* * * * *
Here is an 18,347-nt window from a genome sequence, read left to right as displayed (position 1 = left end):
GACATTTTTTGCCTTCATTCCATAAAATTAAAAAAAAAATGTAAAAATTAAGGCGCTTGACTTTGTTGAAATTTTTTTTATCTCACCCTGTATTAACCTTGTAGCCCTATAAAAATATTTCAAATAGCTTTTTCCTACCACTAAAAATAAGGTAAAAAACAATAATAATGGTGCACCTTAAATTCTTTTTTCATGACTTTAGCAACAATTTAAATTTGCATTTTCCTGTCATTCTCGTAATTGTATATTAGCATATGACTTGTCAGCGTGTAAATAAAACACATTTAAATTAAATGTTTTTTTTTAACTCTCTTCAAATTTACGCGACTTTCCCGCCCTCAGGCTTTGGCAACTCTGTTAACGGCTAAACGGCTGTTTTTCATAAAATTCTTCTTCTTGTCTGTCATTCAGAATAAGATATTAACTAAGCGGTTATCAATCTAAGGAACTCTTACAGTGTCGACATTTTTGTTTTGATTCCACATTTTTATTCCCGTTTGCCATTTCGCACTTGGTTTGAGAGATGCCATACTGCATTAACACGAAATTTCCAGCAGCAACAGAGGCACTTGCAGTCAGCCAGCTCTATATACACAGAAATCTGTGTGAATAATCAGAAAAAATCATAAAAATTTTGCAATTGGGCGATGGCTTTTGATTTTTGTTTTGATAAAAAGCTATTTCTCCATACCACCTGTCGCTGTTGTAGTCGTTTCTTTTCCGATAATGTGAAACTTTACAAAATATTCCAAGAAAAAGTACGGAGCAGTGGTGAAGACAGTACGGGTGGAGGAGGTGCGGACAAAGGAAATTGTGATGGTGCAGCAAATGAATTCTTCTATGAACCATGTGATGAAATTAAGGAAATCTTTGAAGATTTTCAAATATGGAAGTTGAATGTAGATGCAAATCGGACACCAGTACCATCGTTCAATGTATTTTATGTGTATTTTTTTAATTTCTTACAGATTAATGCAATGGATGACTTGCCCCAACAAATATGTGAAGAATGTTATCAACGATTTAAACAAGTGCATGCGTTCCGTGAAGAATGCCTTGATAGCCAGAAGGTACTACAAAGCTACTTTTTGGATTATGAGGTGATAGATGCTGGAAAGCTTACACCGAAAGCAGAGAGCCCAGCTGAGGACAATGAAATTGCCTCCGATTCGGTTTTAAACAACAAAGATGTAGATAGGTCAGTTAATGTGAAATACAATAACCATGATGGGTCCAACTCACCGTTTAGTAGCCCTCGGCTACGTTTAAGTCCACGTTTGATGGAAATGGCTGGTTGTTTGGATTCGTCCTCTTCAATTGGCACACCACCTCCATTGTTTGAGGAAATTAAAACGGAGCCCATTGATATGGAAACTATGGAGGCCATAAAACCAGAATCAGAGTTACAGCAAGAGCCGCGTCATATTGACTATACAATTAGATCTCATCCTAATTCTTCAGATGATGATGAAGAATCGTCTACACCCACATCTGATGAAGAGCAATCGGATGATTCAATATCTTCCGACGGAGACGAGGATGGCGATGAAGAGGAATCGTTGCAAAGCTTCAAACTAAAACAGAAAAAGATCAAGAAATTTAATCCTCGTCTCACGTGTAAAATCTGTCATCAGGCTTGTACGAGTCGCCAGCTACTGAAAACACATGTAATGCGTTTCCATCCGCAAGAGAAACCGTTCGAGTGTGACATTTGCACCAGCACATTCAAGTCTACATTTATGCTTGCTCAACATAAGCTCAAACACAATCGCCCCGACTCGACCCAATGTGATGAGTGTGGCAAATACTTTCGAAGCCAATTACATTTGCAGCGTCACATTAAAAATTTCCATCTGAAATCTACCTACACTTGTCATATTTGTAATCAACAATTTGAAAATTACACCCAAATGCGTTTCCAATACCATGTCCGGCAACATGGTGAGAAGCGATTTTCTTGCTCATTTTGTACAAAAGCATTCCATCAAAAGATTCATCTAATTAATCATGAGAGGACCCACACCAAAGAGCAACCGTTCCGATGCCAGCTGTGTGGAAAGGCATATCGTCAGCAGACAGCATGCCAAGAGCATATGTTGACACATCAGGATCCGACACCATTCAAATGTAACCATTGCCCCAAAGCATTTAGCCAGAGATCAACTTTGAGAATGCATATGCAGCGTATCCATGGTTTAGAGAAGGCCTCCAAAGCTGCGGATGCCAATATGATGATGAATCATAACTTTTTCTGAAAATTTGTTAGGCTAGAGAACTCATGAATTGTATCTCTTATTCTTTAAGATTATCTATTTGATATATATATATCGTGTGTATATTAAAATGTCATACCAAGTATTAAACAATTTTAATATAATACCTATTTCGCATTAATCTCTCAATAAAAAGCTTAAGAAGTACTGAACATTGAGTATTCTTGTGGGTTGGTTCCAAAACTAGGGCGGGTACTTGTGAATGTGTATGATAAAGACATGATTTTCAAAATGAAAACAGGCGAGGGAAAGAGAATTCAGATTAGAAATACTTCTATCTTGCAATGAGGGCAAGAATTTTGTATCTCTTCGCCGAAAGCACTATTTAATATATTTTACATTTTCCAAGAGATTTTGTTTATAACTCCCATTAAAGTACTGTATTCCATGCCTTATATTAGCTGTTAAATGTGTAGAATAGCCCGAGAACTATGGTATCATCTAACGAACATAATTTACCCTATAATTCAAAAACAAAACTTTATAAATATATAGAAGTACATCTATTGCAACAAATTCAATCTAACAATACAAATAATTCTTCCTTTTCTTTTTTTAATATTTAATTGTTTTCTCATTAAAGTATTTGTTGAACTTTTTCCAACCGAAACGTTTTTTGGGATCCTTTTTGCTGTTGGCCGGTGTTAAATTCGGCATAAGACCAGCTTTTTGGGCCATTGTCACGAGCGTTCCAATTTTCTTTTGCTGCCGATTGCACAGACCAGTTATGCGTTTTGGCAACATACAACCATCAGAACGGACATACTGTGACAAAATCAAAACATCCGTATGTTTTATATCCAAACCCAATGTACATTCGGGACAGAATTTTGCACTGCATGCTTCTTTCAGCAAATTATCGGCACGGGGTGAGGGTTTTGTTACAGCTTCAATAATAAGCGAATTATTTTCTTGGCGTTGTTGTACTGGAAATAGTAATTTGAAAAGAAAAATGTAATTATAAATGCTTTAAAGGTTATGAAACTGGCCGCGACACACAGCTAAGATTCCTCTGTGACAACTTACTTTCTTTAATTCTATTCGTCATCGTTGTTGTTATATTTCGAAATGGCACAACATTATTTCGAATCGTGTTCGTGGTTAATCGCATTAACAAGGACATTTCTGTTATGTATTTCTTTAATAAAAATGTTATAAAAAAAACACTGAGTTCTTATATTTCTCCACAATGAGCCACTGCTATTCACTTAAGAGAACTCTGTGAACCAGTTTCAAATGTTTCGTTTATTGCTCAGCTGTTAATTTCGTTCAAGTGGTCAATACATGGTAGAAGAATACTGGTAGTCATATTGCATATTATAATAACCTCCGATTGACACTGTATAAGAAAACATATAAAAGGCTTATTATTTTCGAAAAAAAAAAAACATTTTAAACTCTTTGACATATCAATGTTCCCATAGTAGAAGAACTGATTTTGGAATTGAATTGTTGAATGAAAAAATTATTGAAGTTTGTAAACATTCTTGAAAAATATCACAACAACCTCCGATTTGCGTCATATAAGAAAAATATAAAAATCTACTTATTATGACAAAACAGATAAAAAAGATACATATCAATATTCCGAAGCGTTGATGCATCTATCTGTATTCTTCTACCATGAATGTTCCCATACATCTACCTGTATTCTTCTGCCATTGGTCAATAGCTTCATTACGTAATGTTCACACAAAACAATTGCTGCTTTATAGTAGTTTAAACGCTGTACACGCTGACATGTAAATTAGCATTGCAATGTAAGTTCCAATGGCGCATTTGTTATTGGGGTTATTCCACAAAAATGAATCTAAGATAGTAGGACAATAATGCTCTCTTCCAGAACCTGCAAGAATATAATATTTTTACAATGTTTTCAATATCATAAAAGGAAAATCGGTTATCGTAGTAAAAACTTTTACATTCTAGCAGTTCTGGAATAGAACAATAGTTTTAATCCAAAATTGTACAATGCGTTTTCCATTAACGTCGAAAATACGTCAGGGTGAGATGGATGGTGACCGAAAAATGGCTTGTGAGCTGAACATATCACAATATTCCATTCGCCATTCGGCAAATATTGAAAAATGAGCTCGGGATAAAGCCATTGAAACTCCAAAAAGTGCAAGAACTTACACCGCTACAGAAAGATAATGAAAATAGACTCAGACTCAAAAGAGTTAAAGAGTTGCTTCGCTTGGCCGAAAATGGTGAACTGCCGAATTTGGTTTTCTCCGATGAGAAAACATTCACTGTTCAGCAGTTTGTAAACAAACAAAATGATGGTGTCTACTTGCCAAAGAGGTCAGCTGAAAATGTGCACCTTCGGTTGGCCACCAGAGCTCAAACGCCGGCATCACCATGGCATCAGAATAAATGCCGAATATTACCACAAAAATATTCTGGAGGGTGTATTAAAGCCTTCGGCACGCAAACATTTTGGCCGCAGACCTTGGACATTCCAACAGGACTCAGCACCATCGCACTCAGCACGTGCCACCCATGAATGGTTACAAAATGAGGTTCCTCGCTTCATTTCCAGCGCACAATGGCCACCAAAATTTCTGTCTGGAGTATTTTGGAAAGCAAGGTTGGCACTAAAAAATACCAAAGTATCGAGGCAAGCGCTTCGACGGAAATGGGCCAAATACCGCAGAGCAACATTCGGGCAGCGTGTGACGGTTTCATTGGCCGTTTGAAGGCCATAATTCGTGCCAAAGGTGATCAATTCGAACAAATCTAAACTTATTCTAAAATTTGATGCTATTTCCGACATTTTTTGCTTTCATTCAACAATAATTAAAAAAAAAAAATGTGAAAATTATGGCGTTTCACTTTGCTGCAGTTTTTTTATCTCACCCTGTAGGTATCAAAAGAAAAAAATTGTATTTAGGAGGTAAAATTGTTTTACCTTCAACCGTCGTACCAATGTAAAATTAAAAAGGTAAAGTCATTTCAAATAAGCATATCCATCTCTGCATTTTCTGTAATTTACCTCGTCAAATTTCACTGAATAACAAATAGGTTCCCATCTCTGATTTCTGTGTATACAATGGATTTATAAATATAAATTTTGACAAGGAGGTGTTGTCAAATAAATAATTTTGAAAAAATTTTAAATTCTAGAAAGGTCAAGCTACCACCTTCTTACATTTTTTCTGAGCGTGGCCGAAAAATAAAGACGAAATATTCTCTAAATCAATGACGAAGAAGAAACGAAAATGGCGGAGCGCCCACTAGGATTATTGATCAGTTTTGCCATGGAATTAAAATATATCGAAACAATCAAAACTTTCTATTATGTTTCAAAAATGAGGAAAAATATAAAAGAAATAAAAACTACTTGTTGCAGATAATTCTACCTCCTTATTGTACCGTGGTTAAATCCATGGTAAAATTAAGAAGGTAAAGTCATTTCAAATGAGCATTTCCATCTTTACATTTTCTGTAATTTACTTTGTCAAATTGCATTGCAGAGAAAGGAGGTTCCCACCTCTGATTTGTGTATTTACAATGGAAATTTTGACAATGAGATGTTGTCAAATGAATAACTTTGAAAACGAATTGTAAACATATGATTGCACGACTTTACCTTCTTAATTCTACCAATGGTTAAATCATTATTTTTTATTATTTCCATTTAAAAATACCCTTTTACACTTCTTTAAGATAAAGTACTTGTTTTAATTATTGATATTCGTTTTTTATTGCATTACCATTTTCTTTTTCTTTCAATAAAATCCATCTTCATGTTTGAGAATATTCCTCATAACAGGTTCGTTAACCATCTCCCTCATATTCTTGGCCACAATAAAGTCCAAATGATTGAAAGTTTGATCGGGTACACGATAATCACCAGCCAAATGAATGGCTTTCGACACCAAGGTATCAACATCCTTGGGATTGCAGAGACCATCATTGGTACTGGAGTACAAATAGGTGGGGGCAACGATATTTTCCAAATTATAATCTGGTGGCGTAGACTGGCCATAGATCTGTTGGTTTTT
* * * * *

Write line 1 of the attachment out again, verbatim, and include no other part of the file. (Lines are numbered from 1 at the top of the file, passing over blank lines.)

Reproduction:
Here is an 18,347-nt window from a genome sequence, read left to right as displayed (position 1 = left end):